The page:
Rising, he walks towards the opposite end of the wall. There are three other warriors in similar battle array, similar poses, with defeated men who have all succumbed to hideous wounds. The victors bear different weapons: a bow, a sling, a spear. He notices each soldier is posed in a victorious stance, his attention focused towards the center of the grand wall. He recognizes them as Inca soldiers.
Seven meters in from where he started, an even larger figure rises taller than all the others. Suetonius shuffles closer, shining his light upwards. The carving is of a robed man. Taking root from the neck of his tunic are two heads bearing crowns. From each, the same face stares out at the girded greeting at his sides. The tip of his spear looms over his head, extending above the top lip of the wall. Father Graft stares deeply at the faces, which are stoic and unemotional, not at all war-like. The body of the man is wonderfully formed. It is hard to fathom that it was carved by hand. His bewilderment is intensified with every sweep of his eyes.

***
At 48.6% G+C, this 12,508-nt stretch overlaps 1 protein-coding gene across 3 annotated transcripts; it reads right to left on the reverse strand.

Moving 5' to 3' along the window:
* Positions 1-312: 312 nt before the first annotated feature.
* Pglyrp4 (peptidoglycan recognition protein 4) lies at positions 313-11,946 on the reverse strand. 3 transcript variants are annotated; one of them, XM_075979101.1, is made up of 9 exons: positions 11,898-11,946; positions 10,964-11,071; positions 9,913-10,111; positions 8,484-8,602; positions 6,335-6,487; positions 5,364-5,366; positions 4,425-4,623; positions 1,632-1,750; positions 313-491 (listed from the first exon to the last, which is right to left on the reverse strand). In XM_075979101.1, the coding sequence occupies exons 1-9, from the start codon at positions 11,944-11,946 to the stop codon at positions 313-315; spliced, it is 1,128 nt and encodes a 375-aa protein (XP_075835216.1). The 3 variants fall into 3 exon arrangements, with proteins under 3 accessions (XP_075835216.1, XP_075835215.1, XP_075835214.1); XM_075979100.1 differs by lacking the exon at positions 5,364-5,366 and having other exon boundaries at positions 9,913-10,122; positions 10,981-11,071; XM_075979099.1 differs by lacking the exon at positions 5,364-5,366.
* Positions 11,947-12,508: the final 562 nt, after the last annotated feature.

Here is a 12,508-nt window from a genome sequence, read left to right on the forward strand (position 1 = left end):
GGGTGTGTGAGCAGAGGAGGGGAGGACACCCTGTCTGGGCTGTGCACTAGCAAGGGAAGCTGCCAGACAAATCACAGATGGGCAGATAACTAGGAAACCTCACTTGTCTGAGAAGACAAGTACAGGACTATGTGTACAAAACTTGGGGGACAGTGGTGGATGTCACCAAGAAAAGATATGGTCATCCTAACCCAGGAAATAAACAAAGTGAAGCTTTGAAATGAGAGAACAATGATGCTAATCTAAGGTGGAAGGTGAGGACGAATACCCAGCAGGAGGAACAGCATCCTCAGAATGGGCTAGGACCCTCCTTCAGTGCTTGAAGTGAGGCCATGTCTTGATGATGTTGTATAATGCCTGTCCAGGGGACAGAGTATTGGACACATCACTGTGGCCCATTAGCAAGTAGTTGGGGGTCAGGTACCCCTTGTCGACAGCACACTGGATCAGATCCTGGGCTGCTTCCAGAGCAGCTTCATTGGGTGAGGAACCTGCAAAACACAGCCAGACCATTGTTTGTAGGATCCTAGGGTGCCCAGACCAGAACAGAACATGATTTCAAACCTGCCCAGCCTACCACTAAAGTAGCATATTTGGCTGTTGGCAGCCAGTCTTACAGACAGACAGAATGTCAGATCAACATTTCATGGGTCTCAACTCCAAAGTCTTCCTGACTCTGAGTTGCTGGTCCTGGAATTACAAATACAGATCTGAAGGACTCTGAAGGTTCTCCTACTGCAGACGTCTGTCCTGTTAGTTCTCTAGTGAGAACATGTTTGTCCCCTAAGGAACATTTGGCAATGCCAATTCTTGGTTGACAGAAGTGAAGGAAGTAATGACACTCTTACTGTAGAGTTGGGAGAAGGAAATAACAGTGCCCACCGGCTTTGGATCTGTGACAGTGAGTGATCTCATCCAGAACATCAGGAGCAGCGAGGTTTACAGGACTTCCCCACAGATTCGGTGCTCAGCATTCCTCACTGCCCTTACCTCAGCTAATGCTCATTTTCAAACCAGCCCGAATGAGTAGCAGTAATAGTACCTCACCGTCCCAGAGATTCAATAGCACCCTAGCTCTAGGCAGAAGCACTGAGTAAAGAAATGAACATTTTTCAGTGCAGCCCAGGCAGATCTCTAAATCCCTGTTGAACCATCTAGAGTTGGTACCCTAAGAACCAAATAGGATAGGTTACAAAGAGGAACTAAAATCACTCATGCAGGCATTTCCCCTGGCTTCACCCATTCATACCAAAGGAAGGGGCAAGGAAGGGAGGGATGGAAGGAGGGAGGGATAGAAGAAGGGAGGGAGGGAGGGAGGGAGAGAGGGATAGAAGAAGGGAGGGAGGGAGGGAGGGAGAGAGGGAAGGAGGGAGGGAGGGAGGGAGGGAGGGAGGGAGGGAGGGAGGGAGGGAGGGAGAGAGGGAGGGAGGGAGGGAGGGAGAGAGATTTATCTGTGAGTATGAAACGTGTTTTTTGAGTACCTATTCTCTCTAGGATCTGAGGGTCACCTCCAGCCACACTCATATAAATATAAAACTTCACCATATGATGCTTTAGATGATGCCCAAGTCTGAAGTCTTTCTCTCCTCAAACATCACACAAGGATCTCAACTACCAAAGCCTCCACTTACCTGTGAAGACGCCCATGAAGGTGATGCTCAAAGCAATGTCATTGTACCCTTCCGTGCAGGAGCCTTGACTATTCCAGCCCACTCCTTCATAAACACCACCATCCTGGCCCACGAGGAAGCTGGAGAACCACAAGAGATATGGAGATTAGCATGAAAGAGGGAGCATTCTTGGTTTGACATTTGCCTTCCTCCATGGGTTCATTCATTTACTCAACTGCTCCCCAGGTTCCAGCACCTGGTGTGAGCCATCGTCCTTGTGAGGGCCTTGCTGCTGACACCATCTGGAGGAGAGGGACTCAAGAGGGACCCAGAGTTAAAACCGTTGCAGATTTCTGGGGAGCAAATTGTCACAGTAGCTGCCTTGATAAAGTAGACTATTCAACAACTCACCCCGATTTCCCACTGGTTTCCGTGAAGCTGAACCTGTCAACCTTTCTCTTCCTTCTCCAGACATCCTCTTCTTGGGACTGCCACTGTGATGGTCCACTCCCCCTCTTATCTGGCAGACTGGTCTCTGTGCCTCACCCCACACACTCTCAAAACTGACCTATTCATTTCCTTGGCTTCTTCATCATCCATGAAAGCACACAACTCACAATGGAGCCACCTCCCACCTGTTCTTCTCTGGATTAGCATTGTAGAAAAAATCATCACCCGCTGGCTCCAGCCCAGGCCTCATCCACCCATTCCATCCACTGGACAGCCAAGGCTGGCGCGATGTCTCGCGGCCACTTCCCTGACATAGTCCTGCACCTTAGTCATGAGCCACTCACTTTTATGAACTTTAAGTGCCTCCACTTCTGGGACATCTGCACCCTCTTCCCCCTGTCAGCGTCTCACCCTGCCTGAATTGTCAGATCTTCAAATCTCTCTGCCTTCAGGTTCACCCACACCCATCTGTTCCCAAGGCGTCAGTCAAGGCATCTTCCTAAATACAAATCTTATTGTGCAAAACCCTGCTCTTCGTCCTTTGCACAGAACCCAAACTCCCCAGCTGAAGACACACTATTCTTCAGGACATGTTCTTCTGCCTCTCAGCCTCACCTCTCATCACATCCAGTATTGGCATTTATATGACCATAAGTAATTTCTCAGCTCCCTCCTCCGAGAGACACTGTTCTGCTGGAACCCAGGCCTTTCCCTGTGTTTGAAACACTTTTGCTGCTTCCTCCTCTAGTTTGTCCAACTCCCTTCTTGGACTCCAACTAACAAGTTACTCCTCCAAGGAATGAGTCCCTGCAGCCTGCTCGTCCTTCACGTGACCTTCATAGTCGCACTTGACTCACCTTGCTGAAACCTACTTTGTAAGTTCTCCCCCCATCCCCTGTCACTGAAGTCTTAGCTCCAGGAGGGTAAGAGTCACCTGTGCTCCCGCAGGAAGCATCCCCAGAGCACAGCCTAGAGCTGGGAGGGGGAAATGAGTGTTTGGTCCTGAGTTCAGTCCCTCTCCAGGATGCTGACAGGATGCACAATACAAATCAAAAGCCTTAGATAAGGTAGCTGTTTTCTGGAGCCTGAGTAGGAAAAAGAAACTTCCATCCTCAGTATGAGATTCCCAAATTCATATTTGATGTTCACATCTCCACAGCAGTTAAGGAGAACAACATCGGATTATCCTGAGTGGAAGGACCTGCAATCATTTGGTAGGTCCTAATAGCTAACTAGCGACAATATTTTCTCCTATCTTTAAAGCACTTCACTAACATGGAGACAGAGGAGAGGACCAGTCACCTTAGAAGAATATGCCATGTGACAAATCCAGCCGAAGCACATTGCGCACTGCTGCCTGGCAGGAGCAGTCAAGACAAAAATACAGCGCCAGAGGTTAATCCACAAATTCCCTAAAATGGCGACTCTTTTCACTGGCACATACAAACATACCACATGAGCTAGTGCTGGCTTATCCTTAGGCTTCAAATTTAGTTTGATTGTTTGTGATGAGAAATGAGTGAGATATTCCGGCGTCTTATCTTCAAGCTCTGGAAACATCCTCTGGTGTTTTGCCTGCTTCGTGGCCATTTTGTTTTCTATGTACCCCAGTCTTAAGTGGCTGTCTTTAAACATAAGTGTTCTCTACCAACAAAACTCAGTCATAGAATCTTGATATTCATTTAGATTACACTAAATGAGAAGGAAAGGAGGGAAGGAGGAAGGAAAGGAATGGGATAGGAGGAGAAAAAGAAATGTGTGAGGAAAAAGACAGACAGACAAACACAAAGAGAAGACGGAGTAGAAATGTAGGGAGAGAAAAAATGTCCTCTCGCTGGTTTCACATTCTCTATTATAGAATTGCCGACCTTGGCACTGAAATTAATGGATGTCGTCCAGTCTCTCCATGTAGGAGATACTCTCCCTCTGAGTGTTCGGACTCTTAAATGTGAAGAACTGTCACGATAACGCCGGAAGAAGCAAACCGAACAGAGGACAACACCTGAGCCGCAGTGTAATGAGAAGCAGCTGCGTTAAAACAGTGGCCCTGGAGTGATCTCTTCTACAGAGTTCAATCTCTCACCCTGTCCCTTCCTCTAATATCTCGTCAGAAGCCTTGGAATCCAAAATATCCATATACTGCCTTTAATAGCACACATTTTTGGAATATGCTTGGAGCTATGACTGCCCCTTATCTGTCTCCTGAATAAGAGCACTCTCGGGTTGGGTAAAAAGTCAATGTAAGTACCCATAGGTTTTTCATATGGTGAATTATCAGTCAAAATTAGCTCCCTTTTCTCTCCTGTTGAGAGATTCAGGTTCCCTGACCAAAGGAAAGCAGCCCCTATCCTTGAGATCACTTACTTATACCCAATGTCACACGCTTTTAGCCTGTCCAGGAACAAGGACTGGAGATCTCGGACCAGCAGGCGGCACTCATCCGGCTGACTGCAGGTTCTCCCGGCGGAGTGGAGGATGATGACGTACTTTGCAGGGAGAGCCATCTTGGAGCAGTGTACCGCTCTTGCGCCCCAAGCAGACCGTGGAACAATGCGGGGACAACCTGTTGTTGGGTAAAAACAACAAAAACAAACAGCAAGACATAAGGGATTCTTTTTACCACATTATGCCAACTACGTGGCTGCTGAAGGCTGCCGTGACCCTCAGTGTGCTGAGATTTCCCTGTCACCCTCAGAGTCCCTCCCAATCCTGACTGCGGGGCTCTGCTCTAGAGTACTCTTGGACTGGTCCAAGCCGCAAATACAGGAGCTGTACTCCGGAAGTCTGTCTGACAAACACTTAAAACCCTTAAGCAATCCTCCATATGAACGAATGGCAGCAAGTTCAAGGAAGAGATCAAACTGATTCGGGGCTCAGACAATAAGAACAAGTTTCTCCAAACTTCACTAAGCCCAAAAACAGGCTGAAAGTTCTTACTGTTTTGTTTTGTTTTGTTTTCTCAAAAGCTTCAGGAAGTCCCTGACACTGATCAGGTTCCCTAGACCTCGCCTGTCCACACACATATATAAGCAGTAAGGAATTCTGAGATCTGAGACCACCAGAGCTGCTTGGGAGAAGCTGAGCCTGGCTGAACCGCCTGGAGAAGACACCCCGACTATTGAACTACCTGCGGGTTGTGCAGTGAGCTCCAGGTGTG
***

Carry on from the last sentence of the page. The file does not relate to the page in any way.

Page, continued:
Another stretch of the wall, displaying carvings of equal skill and dexterity, is of mighty men still at battle. Each Incan warrior fights a different enemy. Some of their opponents wear odd dress, some wear none at all. All convey killing weapons and fierce glares. Father Graft notes that the carvers, likely Incan, paid respect to their enemies by not featuring them as weak. He retreats to inspect the fallen men on the left panel again, noting that on this wall also the enemies are different. It’s a marvellous display. Could it be a monument to the central figure, he asks himself? Why is it hidden in this mountain?